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Old 02-23-2014, 11:51 PM   #41
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The four fuel tanks have a crossover connection to keep the fuel levels equal.
Yeah ... we don't have anything fancy like that. Just a line from a tank to an engine (through appropriate filters). So we can't equalize the fuel levels or divert fuel from one tank to both engines. That flexibility would be nice and now seems like a good time to do it.
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Old 02-24-2014, 06:01 AM   #42
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Borrow a Honda from someone . and cruise with it for a month.

Hang it off a davit , or put it in the dink astern,while air cond on the hook, no noise.

You will be surprised!
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Old 02-24-2014, 08:56 AM   #43
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Yeah ... we don't have anything fancy like that. Just a line from a tank to an engine (through appropriate filters). So we can't equalize the fuel levels or divert fuel from one tank to both engines. That flexibility would be nice and now seems like a good time to do it.
I run a 5kw, and with both hvac on the draw is about 2kw. In that mode it burns about 1gal in three hours. So I just plumbed it to one tank with no switching valves. When cruising, we only run the gennie a couple hours here and there so fuel burn and tank management is not an issue. Only time it runs continuous is anchored in cold weather and the hvac units are not super effective.

On the main engine, it can draw from either tank or both using four ball valves. If needed to transfer fuel, supply from one and return to the other (but pay attention to level!!). With twin engines, it takes more valves.
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Old 02-24-2014, 09:24 AM   #44
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.......Folks that do not have generators do not realize the world of independance a generator brings to the table........ .
I think it depends on the size and type of boat, the general use of the boat, and the climate it's normally used in. Many folks get along just fine with batteries and inverters. On a 50' boat, a genset would be expected. On one in the 30' range, it would be optional.

If you believe you need a genset, then you need a genset. If you can do most everything you want to in boating without one, that's $10K and a lot of room and maintenance saved.
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Old 02-24-2014, 09:33 AM   #45
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Or less than $1000, about the size of a small duffle bag and almost zero maintenance/costs over a decade or two.

People have been using small portable generators using common sense and a few safety precautions for decades. I have read far more CO stories from other sources and installed gensets than I have about portable ones.

Installed ones are great...portable ones are a good alternative....if AC power is desired and other means are not your cup of tea....

But cost and safety aren't the major factors some would make them out to be.
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Old 02-24-2014, 10:52 AM   #46
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Yeah ... we don't have anything fancy like that. Just a line from a tank to an engine (through appropriate filters). So we can't equalize the fuel levels or divert fuel from one tank to both engines. That flexibility would be nice and now seems like a good time to do it.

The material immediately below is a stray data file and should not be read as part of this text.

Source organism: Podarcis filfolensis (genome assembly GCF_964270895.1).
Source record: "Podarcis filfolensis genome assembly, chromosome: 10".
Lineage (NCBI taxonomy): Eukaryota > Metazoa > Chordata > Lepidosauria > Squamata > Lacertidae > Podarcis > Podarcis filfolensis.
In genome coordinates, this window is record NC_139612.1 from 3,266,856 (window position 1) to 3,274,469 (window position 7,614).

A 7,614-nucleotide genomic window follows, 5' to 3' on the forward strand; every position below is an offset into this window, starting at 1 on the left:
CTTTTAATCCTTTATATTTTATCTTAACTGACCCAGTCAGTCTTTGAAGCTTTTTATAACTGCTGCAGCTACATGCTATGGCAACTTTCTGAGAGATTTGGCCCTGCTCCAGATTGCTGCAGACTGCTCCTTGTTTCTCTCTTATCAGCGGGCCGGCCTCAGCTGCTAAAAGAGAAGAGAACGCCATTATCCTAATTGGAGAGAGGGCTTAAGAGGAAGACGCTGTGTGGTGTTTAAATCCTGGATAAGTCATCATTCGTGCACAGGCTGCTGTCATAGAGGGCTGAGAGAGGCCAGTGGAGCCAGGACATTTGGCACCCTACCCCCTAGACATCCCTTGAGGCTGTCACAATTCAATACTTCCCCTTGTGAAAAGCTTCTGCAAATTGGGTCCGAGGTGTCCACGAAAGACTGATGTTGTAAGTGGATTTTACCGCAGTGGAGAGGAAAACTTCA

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Old 02-24-2014, 11:04 AM   #47
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I think it depends on the size and type of boat, the general use of the boat, and the climate it's normally used in. Many folks get along just fine with batteries and inverters. On a 50' boat, a genset would be expected. On one in the 30' range, it would be optional.

If you believe you need a genset, then you need a genset. If you can do most everything you want to in boating without one, that's $10K and a lot of room and maintenance saved.
Agreed!

We ran our 28' and our 34' boats for over a decade with just a honda, which BTW was a almost necessity, but because of our climate. We run diesel heat on our boats in Alaska, and a diesel heater will drain down a moderate sized house bank overnight.

What we found, moving to a 50' boat is that a reliable quiet generator is a necessity, but our boats systems are designed around it. We don't consider a generator an extravagence, its just part of, as you indicated a normal part of this size boat.

As far as fuel managment, our boat uses the KISS system.

Each engine has a dedicated tank.

The generator and the diesel furnaces run off of the starboard tank.

We have a factory installed fuel transfer pump that runs between the port and starboard tanks to move fuel if need be.
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Old 02-24-2014, 01:56 PM   #48
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Thanks all for your input. We are leaning toward a 5.5k Westerbeke at this point. I've been told we are in the $12-14k range for everything. Our power needs are low and we have lots of batteries. We will also need to build a fuel distribution manifold as a previous owner "simplified" everything when the previous generator was removed. The port tank goes to the port engine, starboard tank to the starboard engine. There is nothing else there.
Just to muddy the waters, another option that hasn't been mentioned is a DC generator that would cost half of what the Westerbeke will cost. I installed one in my boat last year for about 6 grand. It has a 200 Amp alternator and I plumbed it to heat hot water so in 2 hours of run time I have almost fully charged batteries and a tank full of hot water. This all lasts me 2 days at anchor,

Aquamarine, Inc -

Before my MyTGen, I had a Honda 2000. I don't understand why people call it quiet. It is quiet if you don't have much load on it, but it my case, I had to run it at full power and it was embarrassing for me to run it in a quiet anchorage. Even the birds flew away when I started it up.